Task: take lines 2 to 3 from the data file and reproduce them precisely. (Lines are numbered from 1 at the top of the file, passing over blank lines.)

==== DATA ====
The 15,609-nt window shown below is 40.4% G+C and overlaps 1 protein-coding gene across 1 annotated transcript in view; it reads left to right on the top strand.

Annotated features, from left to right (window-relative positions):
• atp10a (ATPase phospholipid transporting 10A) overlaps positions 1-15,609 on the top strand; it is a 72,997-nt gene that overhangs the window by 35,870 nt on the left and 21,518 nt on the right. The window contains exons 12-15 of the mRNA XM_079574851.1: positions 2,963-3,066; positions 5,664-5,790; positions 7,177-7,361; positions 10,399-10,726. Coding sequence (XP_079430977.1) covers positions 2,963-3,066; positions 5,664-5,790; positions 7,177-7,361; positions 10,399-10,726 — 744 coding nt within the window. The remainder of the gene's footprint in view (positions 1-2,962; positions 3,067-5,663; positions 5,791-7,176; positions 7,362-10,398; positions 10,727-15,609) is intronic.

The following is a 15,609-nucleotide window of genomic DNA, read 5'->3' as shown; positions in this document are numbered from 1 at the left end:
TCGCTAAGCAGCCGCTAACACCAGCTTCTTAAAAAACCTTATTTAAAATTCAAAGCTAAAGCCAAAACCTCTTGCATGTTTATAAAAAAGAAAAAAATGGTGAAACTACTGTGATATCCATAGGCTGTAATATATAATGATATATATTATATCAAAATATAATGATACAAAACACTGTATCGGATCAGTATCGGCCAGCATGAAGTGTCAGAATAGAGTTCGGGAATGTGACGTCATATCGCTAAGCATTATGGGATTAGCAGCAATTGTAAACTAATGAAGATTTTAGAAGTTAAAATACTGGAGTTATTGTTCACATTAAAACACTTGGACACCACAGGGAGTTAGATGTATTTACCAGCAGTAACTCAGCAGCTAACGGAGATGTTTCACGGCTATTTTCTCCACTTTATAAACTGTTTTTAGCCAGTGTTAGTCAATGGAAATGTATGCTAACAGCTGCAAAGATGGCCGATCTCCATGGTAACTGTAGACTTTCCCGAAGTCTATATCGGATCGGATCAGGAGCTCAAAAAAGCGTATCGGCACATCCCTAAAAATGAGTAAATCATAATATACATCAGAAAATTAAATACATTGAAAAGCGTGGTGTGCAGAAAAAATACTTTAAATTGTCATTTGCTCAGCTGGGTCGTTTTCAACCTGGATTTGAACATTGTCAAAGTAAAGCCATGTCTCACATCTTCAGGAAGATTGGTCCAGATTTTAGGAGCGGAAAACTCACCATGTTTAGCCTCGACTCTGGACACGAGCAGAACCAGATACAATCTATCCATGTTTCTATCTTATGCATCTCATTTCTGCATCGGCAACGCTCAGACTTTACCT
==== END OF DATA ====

Annotated features, from left to right (window-relative positions):
• atp10a (ATPase phospholipid transporting 10A) overlaps positions 1-15,609 on the top strand; it is a 72,997-nt gene that overhangs the window by 35,870 nt on the left and 21,518 nt on the right. The window contains exons 12-15 of the mRNA XM_079574851.1: positions 2,963-3,066; positions 5,664-5,790; positions 7,177-7,361; positions 10,399-10,726. Coding sequence (XP_079430977.1) covers positions 2,963-3,066; positions 5,664-5,790; positions 7,177-7,361; positions 10,399-10,726 — 744 coding nt within the window. The remainder of the gene's footprint in view (positions 1-2,962; positions 3,067-5,663; positions 5,791-7,176; positions 7,362-10,398; positions 10,727-15,609) is intronic.